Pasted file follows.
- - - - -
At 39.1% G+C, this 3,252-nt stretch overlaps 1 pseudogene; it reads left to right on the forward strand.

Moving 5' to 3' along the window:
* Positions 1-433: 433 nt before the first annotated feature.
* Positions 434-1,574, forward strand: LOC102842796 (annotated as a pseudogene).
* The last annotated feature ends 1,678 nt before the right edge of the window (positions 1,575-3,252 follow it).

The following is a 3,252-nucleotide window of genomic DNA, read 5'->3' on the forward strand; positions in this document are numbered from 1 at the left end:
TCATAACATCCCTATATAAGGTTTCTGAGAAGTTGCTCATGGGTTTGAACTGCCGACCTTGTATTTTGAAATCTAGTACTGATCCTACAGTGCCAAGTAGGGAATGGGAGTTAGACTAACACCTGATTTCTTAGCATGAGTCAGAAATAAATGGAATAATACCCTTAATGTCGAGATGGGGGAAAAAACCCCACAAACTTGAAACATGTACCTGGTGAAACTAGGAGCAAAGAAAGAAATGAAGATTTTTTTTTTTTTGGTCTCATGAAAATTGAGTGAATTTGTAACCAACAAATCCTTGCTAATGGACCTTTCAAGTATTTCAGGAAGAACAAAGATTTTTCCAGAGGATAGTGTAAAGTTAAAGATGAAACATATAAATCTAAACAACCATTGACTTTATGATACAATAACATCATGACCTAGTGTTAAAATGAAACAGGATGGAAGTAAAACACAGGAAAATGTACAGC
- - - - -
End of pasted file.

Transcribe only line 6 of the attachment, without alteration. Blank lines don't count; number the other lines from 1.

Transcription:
The following is a 3,252-nucleotide window of genomic DNA, read 5'->3' on the forward strand; positions in this document are numbered from 1 at the left end: